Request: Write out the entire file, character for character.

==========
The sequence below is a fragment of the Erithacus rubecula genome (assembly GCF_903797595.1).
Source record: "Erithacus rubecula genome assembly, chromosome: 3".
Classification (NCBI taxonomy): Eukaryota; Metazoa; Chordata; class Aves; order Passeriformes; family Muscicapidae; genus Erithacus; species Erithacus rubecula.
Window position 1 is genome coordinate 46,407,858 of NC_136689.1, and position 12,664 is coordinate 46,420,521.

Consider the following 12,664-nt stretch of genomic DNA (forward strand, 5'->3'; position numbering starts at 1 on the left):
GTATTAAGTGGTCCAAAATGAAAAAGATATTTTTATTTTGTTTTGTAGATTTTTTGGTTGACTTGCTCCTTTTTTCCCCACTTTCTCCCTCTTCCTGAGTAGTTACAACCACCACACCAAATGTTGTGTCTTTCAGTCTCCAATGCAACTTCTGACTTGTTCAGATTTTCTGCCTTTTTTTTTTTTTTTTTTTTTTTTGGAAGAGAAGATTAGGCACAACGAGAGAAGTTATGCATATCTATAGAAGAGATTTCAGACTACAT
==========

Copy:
The sequence below is a fragment of the Erithacus rubecula genome (assembly GCF_903797595.1).
Source record: "Erithacus rubecula genome assembly, chromosome: 3".
Classification (NCBI taxonomy): Eukaryota; Metazoa; Chordata; class Aves; order Passeriformes; family Muscicapidae; genus Erithacus; species Erithacus rubecula.
Window position 1 is genome coordinate 46,407,858 of NC_136689.1, and position 12,664 is coordinate 46,420,521.

Consider the following 12,664-nt stretch of genomic DNA (forward strand, 5'->3'; position numbering starts at 1 on the left):
GTATTAAGTGGTCCAAAATGAAAAAGATATTTTTATTTTGTTTTGTAGATTTTTTGGTTGACTTGCTCCTTTTTTCCCCACTTTCTCCCTCTTCCTGAGTAGTTACAACCACCACACCAAATGTTGTGTCTTTCAGTCTCCAATGCAACTTCTGACTTGTTCAGATTTTCTGCCTTTTTTTTTTTTTTTTTTTTTTTTGGAAGAGAAGATTAGGCACAACGAGAGAAGTTATGCATATCTATAGAAGAGATTTCAGACTACAT